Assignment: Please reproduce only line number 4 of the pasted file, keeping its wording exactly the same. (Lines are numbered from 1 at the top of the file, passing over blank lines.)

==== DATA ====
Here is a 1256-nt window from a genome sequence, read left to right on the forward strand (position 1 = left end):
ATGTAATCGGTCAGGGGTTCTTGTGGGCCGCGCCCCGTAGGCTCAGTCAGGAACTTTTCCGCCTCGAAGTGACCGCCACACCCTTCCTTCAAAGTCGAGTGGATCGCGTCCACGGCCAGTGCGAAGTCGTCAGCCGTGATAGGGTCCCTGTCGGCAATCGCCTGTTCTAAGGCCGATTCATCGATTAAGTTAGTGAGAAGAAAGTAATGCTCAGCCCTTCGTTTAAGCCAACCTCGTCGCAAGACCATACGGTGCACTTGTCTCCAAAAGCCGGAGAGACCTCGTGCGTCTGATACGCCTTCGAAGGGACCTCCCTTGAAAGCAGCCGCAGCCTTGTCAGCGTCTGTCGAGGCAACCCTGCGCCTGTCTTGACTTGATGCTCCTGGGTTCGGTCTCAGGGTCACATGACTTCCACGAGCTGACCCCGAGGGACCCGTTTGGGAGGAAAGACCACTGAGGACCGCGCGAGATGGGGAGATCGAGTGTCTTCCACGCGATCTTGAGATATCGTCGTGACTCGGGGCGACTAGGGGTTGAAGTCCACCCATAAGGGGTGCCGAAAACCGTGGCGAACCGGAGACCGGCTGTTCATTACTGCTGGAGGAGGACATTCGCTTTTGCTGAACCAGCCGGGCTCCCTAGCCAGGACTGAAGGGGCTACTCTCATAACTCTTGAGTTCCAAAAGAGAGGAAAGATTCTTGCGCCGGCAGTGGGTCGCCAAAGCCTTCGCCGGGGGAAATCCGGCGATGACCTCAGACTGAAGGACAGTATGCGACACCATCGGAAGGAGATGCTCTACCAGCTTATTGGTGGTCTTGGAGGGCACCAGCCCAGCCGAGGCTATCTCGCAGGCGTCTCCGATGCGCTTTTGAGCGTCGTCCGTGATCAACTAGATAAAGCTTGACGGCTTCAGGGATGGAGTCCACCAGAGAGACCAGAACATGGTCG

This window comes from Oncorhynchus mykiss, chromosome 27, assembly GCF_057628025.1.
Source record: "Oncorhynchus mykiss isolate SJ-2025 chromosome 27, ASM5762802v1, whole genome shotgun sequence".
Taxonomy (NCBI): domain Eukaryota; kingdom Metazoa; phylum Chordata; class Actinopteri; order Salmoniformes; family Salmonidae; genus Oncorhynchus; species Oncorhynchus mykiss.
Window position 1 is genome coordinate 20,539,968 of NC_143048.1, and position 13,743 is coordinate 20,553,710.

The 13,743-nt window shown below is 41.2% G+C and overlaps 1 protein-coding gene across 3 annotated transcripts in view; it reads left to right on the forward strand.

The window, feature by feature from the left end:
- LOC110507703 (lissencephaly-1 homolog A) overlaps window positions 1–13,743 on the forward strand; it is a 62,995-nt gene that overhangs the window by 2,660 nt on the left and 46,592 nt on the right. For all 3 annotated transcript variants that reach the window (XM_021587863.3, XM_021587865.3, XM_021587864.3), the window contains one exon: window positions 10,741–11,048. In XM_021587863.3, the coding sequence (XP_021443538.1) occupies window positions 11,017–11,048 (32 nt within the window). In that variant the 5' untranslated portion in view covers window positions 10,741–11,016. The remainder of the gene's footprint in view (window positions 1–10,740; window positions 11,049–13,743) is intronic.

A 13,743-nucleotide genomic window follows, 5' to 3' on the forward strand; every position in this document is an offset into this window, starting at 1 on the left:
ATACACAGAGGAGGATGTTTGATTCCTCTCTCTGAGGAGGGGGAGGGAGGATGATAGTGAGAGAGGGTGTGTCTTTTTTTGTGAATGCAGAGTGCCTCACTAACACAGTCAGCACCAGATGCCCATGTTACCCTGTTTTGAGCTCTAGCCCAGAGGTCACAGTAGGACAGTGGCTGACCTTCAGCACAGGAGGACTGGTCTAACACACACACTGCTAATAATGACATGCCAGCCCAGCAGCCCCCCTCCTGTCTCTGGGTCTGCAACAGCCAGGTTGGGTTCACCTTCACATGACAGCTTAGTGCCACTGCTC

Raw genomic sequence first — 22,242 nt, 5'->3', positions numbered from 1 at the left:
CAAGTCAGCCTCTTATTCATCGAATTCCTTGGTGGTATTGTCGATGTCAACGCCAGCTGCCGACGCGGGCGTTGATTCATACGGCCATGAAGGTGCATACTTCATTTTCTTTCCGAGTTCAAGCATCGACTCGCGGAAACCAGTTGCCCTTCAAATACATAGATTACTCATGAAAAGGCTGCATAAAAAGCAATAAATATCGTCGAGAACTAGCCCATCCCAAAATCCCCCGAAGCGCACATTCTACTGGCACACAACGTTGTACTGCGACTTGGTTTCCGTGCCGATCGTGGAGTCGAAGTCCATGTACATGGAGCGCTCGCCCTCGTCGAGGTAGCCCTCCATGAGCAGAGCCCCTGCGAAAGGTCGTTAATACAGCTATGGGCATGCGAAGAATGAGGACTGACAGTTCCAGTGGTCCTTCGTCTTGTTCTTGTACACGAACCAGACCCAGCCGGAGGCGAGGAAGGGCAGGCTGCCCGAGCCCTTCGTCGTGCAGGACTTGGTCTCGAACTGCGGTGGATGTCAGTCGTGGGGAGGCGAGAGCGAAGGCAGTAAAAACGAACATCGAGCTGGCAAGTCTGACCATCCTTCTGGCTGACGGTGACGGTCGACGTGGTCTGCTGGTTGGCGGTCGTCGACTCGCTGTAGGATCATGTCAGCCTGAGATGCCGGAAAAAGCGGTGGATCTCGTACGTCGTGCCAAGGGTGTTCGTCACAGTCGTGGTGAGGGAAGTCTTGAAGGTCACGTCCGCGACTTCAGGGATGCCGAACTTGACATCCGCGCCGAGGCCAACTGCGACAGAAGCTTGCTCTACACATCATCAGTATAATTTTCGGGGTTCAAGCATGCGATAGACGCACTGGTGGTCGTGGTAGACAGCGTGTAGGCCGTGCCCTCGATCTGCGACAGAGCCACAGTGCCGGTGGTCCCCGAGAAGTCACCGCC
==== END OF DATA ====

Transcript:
Source record: "Oncorhynchus mykiss isolate SJ-2025 chromosome 27, ASM5762802v1, whole genome shotgun sequence".